A talented painter and mosaicist who also innovated new methods of printmaking, Stella Drabkin believed the mark of an artist was their ability to work in any medium, guided by the needs of their art. Drabkin worked as a commercial artist before studying at the Philadelphia Graphic Sketch Club, where she created a series of prints in the 1930s called Old Philadelphia, which depicted street scenes in working-class, ethnic neighborhoods. She was known for her experiments with multitype, a variation on monotype printing—instead of inking one surface and pressing its imprint on paper, the artist superimposes multiple impressions to create layers of texture and color. She also created mosaics on biblical themes for the Philadelphia Free Library and into the 1950s and 1960s played with the combination of words and pictures through her series of nature images merged with haikus and her book Prints with Poems. She won awards throughout her career, from first prize in the Gimbel Competition in 1933 to the New Jersey State Museum Purchase Prize in 1967. In 1972, the Art Alliance established the Stella Drabkin Memorial Award Fund in her honor.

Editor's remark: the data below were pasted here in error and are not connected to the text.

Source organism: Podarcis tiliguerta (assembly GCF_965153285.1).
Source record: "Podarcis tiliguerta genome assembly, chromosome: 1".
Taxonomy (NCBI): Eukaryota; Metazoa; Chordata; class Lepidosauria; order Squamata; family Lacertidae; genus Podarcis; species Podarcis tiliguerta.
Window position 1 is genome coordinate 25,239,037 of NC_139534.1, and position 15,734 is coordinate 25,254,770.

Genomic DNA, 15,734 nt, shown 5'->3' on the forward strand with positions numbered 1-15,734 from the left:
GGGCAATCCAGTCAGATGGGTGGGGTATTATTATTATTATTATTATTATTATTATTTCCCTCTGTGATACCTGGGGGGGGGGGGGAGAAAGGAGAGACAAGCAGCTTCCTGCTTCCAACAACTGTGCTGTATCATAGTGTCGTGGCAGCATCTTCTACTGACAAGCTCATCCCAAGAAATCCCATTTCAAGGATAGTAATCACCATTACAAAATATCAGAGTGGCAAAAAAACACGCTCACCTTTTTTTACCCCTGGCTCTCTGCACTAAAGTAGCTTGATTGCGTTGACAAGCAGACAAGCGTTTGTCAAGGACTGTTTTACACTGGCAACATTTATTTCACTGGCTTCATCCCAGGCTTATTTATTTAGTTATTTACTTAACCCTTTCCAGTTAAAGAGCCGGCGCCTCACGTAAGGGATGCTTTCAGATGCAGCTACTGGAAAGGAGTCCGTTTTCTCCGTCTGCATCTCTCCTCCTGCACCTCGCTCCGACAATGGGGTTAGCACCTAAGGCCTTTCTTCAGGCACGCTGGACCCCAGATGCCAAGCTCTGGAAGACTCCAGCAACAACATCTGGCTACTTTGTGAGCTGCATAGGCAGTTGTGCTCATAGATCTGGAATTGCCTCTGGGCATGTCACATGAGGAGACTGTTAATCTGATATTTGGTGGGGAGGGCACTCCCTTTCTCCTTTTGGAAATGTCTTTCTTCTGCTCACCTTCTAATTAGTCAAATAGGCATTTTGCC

How to cite this page
Jewish Women's Archive. "Stella Drabkin." (Viewed on November 29, 2015) <http://jwa.org/people/drabkin-stella>.